Ben Riggs came to town at the beginning of August to take up his mantle as Artistic Director of the Twin Cities Gay Men’s Chorus. Now, on the eve of their Christmas concert, Our First Noel: A Holiday Homecoming, Riggs shares some thoughts on his new job, the Twin Cities, and the power of song.
How are you settling in to the Twin Cities? How do you find Minneapolis as a place to live and work?
The people of Minneapolis have been very welcoming! Although the Twin Cities Gay Men’s Chorus has kept me pretty busy the past three months, I’ve found time to begin sampling some of the incredible arts in the community—concerts, museums, theater—there’s something new and exciting around every corner.
You had a concert on election night – was there much jubilation at the winning of the NOs?
There was an incredible sense of accomplishment, relief, and powerful emotion. TCGMC has been singing out against the marriage amendment since long before I became Artistic Director — it was so exciting to be able to stand with the Chorus on Election Night at what became a victory party for marriage equality in Minnesota!
Our First Noel is on the horizon; can you tell our readers something about it – what special touches can concertgoers expect? What old favorites?
This holiday concert is all about welcoming people home for the holidays—an appropriate theme for my first performance as part of the Chorus family. We will be singing some fresh arrangements of old holiday favorites, “Silver Bells,” “Christmas Time Is Here” from A Charlie Brown Christmas, and a rollicking gospel rendition of “Joy to the World.” The concert also features “The Prayer” and “Keep Your Lamps,” arrangements that were composed for TCGMC by two of our previous Artistic Directors, Stan Hill and Craig Carnahan. There will be a few surprises, as well!
Next year’s theme is “Family.” Would you speak to that – the importance of all families in creating a whole and healthy community?
Nothing upsets me more than having the word “family” used against our community. In actuality, “family” embodies our community. My partner and I are a family. The Twin Cities Gay Men’s Chorus is a family. The TCGMC audience, donors, and sponsors are all a part of our family. This spring the Chorus will perform It Gets Amazing—a concert of encouragement for the younger members of our community who are dealing with the sometimes difficult experience of growing up feeling different. Then for Pride, We Are Family will celebrate our differences and what it means to be a part of the Chorus family.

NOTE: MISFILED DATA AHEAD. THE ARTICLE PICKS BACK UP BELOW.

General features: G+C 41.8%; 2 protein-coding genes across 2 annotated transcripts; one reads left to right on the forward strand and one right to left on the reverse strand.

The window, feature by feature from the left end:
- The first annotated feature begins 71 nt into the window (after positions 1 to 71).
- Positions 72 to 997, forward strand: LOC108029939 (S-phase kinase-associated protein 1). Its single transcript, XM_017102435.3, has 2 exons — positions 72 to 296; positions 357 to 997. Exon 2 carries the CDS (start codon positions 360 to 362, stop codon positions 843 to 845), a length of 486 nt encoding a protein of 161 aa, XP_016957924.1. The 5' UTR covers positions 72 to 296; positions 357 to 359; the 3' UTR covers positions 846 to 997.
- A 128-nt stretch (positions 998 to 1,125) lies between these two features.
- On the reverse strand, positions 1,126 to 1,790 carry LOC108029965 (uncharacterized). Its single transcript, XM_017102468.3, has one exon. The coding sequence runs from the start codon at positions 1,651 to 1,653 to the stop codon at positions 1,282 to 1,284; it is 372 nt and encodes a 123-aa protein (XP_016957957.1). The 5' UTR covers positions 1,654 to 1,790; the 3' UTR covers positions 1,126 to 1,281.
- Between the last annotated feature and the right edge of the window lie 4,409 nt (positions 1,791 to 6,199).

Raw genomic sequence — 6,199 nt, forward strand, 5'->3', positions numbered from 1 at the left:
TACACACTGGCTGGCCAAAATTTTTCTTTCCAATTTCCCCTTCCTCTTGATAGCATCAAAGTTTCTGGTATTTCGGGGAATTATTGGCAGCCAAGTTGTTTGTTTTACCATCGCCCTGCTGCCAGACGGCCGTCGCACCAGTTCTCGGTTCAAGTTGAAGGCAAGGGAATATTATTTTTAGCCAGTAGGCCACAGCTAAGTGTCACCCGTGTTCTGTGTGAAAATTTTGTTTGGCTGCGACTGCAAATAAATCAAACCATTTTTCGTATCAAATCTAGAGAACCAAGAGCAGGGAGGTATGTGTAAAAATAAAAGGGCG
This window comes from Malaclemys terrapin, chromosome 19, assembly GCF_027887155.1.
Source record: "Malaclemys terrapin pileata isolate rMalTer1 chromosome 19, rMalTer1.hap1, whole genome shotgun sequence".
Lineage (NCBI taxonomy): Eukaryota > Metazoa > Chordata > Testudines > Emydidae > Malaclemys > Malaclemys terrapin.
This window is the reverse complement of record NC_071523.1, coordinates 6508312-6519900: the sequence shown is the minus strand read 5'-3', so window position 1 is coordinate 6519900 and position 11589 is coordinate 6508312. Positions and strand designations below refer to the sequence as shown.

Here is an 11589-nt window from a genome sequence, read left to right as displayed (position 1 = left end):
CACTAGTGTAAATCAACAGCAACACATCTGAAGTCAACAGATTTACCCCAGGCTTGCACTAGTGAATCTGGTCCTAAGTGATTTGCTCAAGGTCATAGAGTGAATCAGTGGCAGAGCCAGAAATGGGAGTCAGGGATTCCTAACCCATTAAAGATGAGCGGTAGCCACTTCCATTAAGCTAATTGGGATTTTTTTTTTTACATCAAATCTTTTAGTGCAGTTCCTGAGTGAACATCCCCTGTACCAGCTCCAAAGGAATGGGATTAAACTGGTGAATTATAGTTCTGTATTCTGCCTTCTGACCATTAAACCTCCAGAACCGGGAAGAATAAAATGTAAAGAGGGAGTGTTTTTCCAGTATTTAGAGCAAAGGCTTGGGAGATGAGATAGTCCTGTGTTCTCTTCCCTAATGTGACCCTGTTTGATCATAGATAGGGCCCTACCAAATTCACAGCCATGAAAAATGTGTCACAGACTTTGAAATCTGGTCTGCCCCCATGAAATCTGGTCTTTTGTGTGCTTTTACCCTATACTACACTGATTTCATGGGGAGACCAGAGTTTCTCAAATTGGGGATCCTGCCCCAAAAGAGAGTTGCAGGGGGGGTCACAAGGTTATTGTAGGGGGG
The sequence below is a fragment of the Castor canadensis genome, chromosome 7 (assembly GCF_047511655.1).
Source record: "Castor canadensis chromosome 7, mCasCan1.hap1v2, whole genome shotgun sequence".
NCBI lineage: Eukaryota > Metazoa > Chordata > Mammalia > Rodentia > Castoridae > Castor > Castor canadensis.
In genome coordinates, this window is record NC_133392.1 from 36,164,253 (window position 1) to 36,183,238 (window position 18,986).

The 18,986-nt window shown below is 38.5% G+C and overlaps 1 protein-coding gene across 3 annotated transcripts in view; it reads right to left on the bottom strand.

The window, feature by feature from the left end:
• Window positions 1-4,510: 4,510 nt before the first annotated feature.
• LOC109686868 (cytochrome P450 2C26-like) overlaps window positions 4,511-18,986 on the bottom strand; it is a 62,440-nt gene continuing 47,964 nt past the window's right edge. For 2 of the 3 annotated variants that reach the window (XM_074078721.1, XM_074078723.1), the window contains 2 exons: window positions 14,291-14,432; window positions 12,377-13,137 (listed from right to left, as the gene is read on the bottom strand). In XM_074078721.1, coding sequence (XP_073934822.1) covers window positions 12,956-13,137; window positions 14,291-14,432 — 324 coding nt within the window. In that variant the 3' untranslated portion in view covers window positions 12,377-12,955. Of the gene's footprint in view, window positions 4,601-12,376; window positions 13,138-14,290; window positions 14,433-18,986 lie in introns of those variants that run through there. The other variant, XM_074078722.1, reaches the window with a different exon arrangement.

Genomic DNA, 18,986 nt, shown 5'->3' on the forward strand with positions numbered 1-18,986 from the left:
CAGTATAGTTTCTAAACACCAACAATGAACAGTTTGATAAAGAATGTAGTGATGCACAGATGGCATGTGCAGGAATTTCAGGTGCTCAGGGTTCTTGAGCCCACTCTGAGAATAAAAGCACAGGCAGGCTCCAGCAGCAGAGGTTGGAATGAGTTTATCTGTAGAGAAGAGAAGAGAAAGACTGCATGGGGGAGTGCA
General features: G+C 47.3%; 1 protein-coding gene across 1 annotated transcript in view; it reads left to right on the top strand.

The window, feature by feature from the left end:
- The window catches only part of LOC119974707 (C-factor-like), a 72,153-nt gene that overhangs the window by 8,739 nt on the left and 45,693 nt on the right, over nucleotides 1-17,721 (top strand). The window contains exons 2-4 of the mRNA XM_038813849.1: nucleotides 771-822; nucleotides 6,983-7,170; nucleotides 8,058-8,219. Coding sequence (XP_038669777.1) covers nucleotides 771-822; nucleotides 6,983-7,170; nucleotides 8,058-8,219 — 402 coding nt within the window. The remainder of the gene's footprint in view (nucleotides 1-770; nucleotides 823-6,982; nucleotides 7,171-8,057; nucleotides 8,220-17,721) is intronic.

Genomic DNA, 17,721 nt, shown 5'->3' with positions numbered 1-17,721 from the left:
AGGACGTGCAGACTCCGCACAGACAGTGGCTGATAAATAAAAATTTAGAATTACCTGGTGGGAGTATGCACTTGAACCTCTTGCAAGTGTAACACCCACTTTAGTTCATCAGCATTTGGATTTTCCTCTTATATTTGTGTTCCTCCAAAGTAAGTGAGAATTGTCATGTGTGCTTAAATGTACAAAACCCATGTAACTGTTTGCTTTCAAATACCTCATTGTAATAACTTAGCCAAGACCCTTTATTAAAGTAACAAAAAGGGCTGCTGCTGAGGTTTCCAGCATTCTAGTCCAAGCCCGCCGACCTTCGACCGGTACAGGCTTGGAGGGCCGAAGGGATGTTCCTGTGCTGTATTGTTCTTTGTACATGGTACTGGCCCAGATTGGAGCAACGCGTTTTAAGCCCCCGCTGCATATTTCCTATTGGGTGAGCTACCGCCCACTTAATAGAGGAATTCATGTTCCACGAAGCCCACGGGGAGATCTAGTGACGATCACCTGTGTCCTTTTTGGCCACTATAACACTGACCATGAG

The Chorus does a lot of outreach work throughout Minnesota. Do you think this played a part in the sea change we’re seeing toward gay people?
TCGMC has performed all over Minnesota in towns like Duluth, Bemidji, St. Cloud, Northfield, and Rochester. Every time the Chorus members stand together and sing in a community they inspire powerful change in the lives of those who are listening. I am so proud that the Chorus has played a part, along with the thousands of community members who made phone calls, knocked on doors, and had one-on-one conversations with their friends and family.
What special strengths do you feel you bring to the Chorus and the Twin Cities community?
I strive to be a leader who inspires diligence and excitement, who listens more than speaks, and who models respect and kindness. I believe the Twin Cities Gay Men’s Chorus can be an example for the community of what it is to be a family.
What other news, other thoughts, would you offer Lavender readers?
If you haven’t been to a TCGMC concert, or it’s been a while, the upcoming holiday show Our First Noel is the perfect opportunity to get to know the Chorus. One of my favorite concert traditions is standing out in the lobby afterwards and personally thanking the audience members—I hope everyone reading will take a moment to introduce themselves to me at Our First Noel—after all, I’m new in town, and I could use a few new friends!
For more details about Our First Noel, visit www.tcgmc.org